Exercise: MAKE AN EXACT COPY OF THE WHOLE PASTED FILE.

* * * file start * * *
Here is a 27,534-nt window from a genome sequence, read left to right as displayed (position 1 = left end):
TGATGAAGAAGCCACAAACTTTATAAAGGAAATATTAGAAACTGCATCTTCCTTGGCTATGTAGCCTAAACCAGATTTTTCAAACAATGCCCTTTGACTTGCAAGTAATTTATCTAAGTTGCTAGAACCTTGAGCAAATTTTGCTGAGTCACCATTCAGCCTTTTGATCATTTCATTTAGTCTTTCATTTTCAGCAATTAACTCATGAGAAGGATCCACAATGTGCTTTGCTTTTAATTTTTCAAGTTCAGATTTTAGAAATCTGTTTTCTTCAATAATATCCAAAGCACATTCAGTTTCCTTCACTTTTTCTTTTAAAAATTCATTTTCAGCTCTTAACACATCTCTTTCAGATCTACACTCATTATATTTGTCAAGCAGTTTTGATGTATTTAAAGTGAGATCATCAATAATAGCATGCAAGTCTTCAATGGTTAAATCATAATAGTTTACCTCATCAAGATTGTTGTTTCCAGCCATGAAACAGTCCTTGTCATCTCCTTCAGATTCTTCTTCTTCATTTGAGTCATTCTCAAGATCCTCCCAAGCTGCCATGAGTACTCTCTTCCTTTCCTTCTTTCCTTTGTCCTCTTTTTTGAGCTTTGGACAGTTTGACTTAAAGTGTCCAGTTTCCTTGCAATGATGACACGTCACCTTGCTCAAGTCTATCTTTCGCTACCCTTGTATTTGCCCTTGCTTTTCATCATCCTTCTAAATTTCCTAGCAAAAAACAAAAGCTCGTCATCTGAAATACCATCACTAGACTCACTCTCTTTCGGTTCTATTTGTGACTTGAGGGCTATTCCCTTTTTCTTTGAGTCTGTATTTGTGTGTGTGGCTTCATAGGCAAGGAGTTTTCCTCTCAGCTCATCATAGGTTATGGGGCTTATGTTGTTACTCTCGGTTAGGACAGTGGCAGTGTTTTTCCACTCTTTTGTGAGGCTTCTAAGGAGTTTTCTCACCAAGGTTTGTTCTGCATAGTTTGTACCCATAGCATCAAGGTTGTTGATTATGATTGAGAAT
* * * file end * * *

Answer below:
Here is a 27,534-nt window from a genome sequence, read left to right as displayed (position 1 = left end):
TGATGAAGAAGCCACAAACTTTATAAAGGAAATATTAGAAACTGCATCTTCCTTGGCTATGTAGCCTAAACCAGATTTTTCAAACAATGCCCTTTGACTTGCAAGTAATTTATCTAAGTTGCTAGAACCTTGAGCAAATTTTGCTGAGTCACCATTCAGCCTTTTGATCATTTCATTTAGTCTTTCATTTTCAGCAATTAACTCATGAGAAGGATCCACAATGTGCTTTGCTTTTAATTTTTCAAGTTCAGATTTTAGAAATCTGTTTTCTTCAATAATATCCAAAGCACATTCAGTTTCCTTCACTTTTTCTTTTAAAAATTCATTTTCAGCTCTTAACACATCTCTTTCAGATCTACACTCATTATATTTGTCAAGCAGTTTTGATGTATTTAAAGTGAGATCATCAATAATAGCATGCAAGTCTTCAATGGTTAAATCATAATAGTTTACCTCATCAAGATTGTTGTTTCCAGCCATGAAACAGTCCTTGTCATCTCCTTCAGATTCTTCTTCTTCATTTGAGTCATTCTCAAGATCCTCCCAAGCTGCCATGAGTACTCTCTTCCTTTCCTTCTTTCCTTTGTCCTCTTTTTTGAGCTTTGGACAGTTTGACTTAAAGTGTCCAGTTTCCTTGCAATGATGACACGTCACCTTGCTCAAGTCTATCTTTCGCTACCCTTGTATTTGCCCTTGCTTTTCATCATCCTTCTAAATTTCCTAGCAAAAAACAAAAGCTCGTCATCTGAAATACCATCACTAGACTCACTCTCTTTCGGTTCTATTTGTGACTTGAGGGCTATTCCCTTTTTCTTTGAGTCTGTATTTGTGTGTGTGGCTTCATAGGCAAGGAGTTTTCCTCTCAGCTCATCATAGGTTATGGGGCTTATGTTGTTACTCTCGGTTAGGACAGTGGCAGTGTTTTTCCACTCTTTTGTGAGGCTTCTAAGGAGTTTTCTCACCAAGGTTTGTTCTGCATAGTTTGTACCCATAGCATCAAGGTTGTTGATTATGATTGAGAAT